Annual Report and Accounts 2017
RNS Number : 8119N
Released: 13:53 11-Aug-2017
IG Group Holdings plc
11 August 2017
IG Group Holdings Plc (“IG”, "the Company"), a global leader in online trading, announces that its Annual Report and Accounts for the year ended 31 May 2017 (“Annual Report”) has been published on the Company’s website www.iggroup.com.
In compliance with Listing Rule 9.6.1, the Annual Report has been submitted to the National Storage Mechanism and will shortly be available for inspection at:
Printed copies of the Annual Report will be posted on 18 August 2017 to those shareholders who have requested it.
In compliance with DTR 6.3.5, the following information is extracted from the Company’s Annual Report (page references are to pages in the Annual Report) and should be read in conjunction with the Company's Full Year 2017 results announcement issued on 18 July 2017 which can be found at www.iggroup.com. Together these constitute the information required by DTR.6.3.5 to be communicated to the media in unedited full text through a Regulatory Information Service. This information is not a substitute for reading the Company’s Annual Report in full.
The principal risks set out below are extracted from pages 37 to 41 of the Annual Report and are repeated here solely for the purpose of complying with DTR 6.3.5.
IG’s Risk Taxonomy categorises the principal risks faced by the firm into five areas: the risks inherent in the regulatory environment, the risks inherent in the commercial environment, business model risk, operational risk and conduct risk. The major risks identified within each of these areas are summarised in the table below, and overleaf we provide an overview of how IG seeks to manage them.
Principal risk areas
Regulatory environment risk
The risk that the regulatory environment in which the Group operates changes in a way that has an adverse effect on the Group’s business or operations.
The risk that the Group’s performance is affected by failure to adopt or implement an effective business strategy, through competitors offering more attractive products/services or prolonged adverse market conditions.
Strategic management risk
Market conditions risk
Business model risk
The risk faced by the Group arising from the nature of its business and its business model.
Capital adequacy risk
The risk of loss resulting from inadequate or failed internal processes, people activities, systems or external events.
The risk that the Group is unable to attract and retain the staff it requires to operate its business successfully.
The risk that the Group’s conduct poses to the achievement of fair outcomes for consumers or to the sound, stable, resilient and transparent operation of the financial markets.
Markets and financial crime
Regulatory environment risk
IG operates in a highly regulated environment which is continually evolving. IG defines regulatory environment risk as the risk that the regulatory environment in any of the jurisdictions in which the Group currently operates, or may wish to operate in, changes in a way that has an adverse effect on the Group’s business or operations, through reduction in revenue, increases in costs or increases in capital and liquidity requirements.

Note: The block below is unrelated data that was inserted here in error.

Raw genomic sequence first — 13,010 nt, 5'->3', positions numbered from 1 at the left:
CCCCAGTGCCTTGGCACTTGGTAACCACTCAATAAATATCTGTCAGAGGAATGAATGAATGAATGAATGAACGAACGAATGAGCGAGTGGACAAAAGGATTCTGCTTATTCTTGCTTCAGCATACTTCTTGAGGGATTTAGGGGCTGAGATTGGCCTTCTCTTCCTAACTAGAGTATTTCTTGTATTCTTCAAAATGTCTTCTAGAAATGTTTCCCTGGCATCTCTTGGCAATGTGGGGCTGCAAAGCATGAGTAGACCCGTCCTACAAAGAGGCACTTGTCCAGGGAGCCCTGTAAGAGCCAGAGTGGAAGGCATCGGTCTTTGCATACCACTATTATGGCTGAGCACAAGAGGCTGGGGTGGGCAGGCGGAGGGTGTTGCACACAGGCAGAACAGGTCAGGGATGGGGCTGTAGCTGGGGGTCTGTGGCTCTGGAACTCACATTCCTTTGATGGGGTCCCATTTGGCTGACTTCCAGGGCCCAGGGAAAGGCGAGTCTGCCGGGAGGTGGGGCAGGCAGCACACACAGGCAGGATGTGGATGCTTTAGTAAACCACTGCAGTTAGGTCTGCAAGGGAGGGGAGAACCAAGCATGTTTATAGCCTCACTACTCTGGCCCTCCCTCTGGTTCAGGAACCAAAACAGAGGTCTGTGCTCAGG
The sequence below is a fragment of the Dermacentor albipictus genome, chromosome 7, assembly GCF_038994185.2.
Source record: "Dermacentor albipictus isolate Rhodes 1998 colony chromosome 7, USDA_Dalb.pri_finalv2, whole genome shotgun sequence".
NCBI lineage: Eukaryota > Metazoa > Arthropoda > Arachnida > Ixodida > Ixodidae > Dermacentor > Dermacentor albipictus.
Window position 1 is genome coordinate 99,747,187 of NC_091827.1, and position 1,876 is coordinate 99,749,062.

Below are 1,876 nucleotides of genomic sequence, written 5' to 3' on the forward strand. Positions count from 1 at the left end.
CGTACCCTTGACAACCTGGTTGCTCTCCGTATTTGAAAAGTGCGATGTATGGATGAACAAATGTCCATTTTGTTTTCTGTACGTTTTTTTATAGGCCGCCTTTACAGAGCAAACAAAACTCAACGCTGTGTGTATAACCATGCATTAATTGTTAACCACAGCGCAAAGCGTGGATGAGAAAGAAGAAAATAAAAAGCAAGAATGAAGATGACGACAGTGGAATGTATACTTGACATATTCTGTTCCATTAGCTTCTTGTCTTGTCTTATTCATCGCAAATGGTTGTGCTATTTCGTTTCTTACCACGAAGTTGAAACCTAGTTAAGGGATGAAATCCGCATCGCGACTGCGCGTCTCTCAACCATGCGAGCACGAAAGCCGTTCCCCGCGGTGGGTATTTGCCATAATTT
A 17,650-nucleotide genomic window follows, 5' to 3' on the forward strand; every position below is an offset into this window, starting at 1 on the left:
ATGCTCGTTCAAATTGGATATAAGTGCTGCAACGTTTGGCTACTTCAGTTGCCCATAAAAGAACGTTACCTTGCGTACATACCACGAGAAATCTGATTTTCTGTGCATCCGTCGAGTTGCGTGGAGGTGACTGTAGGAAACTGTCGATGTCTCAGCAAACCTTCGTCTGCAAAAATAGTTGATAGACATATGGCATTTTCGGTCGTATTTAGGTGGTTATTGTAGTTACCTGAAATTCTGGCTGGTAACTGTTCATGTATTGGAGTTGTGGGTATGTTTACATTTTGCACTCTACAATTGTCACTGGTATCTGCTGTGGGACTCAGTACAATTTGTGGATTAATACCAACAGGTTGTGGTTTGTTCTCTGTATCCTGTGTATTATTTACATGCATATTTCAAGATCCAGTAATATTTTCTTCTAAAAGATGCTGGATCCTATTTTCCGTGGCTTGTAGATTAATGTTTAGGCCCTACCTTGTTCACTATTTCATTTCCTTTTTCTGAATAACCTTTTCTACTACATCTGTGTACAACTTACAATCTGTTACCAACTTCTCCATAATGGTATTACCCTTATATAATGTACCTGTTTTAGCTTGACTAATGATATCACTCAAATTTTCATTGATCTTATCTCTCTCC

The Group operates to the highest regulatory standards and leads the industry in the way in which it deals with its clients. The Group maintains a strong relationship with its key regulators and an active dialogue with them to keep abreast of impending regulatory developments. In the last year, there has been a series of significant regulatory proposals, particularly from UK and other European Union country regulators, to impose restrictions on the provision of leveraged products to retail clients. The proposals have included a range of measures from leverage restrictions, requirements for additional risk warnings, restrictions and bans on marketing, and outright bans on the provision of CFDs and binary options. The timeframes for the final rules from some of the consultation processes are uncertain.
The Group has responded to all relevant consultations, with each of the regulatory proposals analysed in depth. A comprehensive analysis has been presented to regulators through a series of detailed response documents and consultation meetings. The Group has engaged with a broad range of interested parties to explain its stance on the issues raised. Where applicable, in addition to the comprehensive analysis in support of the firm’s position on each issue, IG has put forward alternative rule changes that it considers would be more likely to achieve the outcomes that regulators are seeking to achieve.
The Board has been actively involved in overseeing the formation and execution of IG’s response to these proposals, receiving regular updates from the Executive Committee advising on the regulatory and legal position and appropriate response strategy.
Within regulatory environment risk, the Group also includes the risk of significant adverse changes in the way in which the Group itself, or the Group’s business, is subject to taxation. Examples of the tax risk faced by the business include the risk of the imposition of a financial transactions tax, which could severely impact the economics of trading, and the risk that the basis under which the Group is taxed, in any of the jurisdictions in which it operates, changes adversely.
The Group defines commercial risk as the risk that the Group’s performance is affected by a failure to adopt or implement an effective business strategy, by new or existing competitors offering more attractive products or services, or by a prolonged period of adverse market conditions.